Connecting art and science can be a lot of fun! Artists and scientists share many of the same skills in how they approach their work - whether it is by creating an artwork (like a painting, drawing or sculpture) or doing scientific research - they both use the techniques of observation and experimentation.
Catherine Jansen has been inventing, exploring and creating photographic processes that merge state of the art technology with traditional photography since the late 1960s. From the late 1990s until today, Jansen has been working with a digital camera and Adobe Photoshop to create a visual vocabulary that builds photographs into a long format that can express psychological and emotional time and space within the image.
M. Elizabeth Price was best known for her compositions of flowers on canvas and on decorative screens. She created close up images of peonies, poppies, hollyhocks, and delphiniums, set in backgrounds of silver and gold leaf.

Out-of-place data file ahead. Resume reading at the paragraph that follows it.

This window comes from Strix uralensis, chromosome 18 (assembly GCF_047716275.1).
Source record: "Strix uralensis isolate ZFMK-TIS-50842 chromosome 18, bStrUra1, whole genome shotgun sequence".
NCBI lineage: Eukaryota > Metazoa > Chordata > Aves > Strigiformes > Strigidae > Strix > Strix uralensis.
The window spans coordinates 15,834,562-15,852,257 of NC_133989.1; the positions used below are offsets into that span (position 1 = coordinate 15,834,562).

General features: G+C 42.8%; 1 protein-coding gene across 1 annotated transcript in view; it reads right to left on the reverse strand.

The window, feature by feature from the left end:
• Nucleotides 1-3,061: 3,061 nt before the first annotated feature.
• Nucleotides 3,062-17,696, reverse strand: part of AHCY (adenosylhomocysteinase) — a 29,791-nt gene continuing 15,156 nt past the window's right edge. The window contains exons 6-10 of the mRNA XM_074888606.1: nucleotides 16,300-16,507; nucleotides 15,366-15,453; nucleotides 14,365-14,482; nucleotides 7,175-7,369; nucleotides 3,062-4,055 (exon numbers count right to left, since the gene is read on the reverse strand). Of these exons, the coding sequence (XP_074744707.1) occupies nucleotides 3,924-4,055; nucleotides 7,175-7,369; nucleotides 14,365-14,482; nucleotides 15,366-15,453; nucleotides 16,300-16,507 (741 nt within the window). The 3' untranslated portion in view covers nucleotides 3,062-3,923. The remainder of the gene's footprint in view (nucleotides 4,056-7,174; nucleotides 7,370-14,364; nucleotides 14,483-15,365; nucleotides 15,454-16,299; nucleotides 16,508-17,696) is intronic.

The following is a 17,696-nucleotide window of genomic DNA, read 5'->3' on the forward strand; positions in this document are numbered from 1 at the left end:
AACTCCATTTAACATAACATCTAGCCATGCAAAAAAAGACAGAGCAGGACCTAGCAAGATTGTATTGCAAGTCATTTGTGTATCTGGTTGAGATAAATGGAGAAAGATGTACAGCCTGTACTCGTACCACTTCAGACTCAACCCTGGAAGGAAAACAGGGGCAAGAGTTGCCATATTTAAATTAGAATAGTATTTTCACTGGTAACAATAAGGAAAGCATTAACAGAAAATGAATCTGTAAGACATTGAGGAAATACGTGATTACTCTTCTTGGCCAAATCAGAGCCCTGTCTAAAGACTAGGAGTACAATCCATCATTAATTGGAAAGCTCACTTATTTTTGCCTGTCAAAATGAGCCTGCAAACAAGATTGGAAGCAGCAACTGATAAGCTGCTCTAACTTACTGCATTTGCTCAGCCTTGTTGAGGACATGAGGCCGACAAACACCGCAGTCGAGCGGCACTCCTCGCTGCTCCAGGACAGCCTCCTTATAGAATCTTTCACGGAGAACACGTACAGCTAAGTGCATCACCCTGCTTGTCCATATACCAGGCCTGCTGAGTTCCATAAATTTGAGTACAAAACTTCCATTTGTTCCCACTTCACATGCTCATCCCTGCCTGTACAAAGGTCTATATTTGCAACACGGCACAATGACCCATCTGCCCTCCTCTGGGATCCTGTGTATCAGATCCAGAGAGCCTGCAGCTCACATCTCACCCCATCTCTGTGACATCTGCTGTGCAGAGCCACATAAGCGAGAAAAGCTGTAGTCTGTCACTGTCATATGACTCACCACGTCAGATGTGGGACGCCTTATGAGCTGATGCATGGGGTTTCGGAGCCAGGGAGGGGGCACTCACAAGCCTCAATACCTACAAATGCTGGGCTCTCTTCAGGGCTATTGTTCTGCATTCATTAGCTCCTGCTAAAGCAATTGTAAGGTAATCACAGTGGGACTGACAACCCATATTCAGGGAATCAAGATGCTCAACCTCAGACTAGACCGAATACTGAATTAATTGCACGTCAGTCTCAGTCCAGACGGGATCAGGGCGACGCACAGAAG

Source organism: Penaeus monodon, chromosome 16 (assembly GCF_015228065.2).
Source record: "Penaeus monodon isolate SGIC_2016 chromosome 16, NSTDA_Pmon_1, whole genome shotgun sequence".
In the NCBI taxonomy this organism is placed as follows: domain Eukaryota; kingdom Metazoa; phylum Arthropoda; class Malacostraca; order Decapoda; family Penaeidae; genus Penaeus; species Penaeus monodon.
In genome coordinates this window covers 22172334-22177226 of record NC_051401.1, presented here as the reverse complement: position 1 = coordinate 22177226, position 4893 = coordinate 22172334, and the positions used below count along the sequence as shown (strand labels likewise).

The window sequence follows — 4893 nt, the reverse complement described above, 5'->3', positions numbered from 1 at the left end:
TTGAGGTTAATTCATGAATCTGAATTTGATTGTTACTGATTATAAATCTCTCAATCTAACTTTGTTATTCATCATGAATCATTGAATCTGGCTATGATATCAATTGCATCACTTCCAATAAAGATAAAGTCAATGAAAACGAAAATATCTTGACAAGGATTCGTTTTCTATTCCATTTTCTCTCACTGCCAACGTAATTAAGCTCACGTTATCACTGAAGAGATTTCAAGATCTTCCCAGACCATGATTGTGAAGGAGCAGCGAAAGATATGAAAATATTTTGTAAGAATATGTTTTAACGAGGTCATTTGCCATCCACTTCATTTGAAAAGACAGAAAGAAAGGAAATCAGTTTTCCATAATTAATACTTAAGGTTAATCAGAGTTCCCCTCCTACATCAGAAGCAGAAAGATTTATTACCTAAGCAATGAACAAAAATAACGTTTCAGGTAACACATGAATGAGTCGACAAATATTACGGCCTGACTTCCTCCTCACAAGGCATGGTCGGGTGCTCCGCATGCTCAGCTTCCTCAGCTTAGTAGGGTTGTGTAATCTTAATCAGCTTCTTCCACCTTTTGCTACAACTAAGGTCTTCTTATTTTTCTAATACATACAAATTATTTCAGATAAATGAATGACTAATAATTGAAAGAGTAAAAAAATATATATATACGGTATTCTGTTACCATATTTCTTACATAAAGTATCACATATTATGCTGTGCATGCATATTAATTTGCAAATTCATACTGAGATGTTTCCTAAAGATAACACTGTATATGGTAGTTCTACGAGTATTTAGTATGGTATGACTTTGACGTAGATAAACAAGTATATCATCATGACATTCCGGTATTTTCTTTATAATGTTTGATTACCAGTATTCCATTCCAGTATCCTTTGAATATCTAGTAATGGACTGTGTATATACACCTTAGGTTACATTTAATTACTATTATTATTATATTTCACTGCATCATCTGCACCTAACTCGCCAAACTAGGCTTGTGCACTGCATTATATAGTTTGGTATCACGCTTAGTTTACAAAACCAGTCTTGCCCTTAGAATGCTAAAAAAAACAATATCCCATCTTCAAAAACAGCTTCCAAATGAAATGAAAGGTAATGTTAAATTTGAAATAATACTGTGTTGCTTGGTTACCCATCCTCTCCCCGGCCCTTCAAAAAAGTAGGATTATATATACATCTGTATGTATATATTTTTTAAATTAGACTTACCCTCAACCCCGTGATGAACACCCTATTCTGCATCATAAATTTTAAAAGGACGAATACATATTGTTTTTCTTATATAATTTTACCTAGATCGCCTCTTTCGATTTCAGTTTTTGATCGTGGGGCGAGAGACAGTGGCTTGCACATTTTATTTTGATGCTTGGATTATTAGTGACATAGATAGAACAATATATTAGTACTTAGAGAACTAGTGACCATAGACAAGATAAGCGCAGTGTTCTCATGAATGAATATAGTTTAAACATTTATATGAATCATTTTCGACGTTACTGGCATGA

Although best known for her lush floral still lifes, M. Elizabeth Price also created scenes of village and farm life like "The Wine Shop, Quimperle, Brittany". During her artistic career, Price had taken a trip to France and Italy with fellow members of The Philadelphia Ten and created paintings inspired by her travels.
This painting is recognized as Joseph Pearson’s greatest work. It was painted in his home in Germantown, Pennsylvania. In this unique portrait, Pearson shows his twins, Virginia and Jane.
Selma Burke was an important African American woman who defied stereotypes and made a name for herself through her love of art. She was not only an accomplished nurse and teacher; she was also a world-renowned sculptor and painter whose bust of U.S. President Franklin D. Roosevelt appears on the dime.
Paul Evans was among the community of mid-century modern studio furniture craftsmen like Wharton Esherick and George Nakashima who helped make the greater Philadelphia region a prominent center for studio craft in the late 1960s. Today his highly experimental approaches to metal attract an international following.
This twelve-foot high work by Phillip Lloyd Powell that once was installed in his former residence on Route 202 in New Hope, Pennsylvania, was permanently installed at the Michener in October 2010, and has remained an iconic work in the Museum’s galleries since that time.